• I’m a deaf Scouter too. Just finally got the official word. It’s only the state of Texas that has to do the face-to-face training. (Lucky us!) It Texas State Law.

          “Due to recent changes in the Texas Administrative Code for Camps (Summer Resident Camp, Day Camp, NYLT, and Winter Camp), any adult attending camp within the State of Texas MUST take the newly required Youth Protection Training course (YPT Texas YC06-0014).”

          Sounds like it only applies to adults who attend any camp.

    • Sarah, definitely get to your roundtable, talk to the DE, and ask for help with this.
      You clearly don’t want a waiver. You want to understand the material that every hearing scouter takes for granted.

      They might have the transcripts of the material. There might be a trainer willing to work one-on-one with you. Or, someone in your troop (who you’ve found to be the best communicator) might be willing to become a trainer.

      • Thanks, Q. Exactly — I want to know the topic even if it’s the same information. It’s always good to get a refresher.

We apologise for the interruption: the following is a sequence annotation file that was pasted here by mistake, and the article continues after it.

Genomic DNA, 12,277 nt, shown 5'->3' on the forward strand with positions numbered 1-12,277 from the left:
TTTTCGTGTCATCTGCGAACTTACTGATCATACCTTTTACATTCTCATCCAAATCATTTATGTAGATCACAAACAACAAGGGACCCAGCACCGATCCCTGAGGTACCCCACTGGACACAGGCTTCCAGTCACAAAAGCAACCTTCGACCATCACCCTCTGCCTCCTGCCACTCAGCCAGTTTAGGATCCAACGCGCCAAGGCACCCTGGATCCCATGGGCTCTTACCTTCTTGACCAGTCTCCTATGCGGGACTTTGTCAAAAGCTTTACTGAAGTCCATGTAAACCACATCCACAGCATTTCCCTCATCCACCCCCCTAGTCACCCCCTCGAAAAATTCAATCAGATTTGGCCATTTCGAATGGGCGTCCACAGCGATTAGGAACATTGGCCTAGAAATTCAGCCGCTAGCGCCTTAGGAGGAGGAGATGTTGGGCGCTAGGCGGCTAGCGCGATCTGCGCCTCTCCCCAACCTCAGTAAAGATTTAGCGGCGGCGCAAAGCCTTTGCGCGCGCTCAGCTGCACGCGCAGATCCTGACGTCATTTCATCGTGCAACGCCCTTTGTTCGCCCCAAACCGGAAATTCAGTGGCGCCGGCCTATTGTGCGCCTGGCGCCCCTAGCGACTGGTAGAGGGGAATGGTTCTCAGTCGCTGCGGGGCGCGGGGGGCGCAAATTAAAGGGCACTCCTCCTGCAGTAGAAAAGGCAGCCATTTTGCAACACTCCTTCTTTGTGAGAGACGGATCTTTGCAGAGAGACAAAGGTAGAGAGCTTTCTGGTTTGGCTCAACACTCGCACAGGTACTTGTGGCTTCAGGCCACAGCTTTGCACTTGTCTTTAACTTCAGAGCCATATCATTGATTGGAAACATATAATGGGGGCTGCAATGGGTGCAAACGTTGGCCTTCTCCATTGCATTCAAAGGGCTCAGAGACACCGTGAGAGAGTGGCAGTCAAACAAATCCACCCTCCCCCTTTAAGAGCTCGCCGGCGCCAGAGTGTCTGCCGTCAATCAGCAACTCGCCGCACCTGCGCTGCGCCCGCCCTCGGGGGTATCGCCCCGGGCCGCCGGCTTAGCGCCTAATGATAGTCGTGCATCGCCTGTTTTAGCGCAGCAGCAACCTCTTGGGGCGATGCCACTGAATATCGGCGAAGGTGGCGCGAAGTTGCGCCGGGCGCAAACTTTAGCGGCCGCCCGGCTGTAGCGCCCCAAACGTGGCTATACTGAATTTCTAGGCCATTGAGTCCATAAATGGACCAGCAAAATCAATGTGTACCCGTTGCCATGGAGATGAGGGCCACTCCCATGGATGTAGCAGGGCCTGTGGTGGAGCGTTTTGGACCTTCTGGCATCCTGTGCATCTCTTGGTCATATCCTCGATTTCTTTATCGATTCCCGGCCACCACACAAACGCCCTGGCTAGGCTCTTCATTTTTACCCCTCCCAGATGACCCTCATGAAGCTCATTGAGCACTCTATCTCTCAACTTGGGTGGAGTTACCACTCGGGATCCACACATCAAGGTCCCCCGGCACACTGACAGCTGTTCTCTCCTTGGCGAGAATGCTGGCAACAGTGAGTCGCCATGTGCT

• Sarah- The Great Salt Lake Council is offering for the 4th year in a row a Bi-lingual Woodbadge course for ASL Scouters. Four years ago it was the first of its kind in all of the BSA and I am not aware of any other offering since then outside of the GSLC. We would love to have you attend May 14-16 and 21-23 contact us so that we can help with any mid week accommodations since it is a split course. I was on course 2 years ago and I will be again this year and it is a fantastic experience.

      http://www.doubleknot.com/OpenRosters/View_Homepage.aspx?orgkey=1744

      • Michael, not all deaf people are fluent in ASL. I was born and raised orally. That’s why captions / subtitles / scripts are better. People who speak ASL and people who don’t can all read English.

        Thank you for letting me know about it.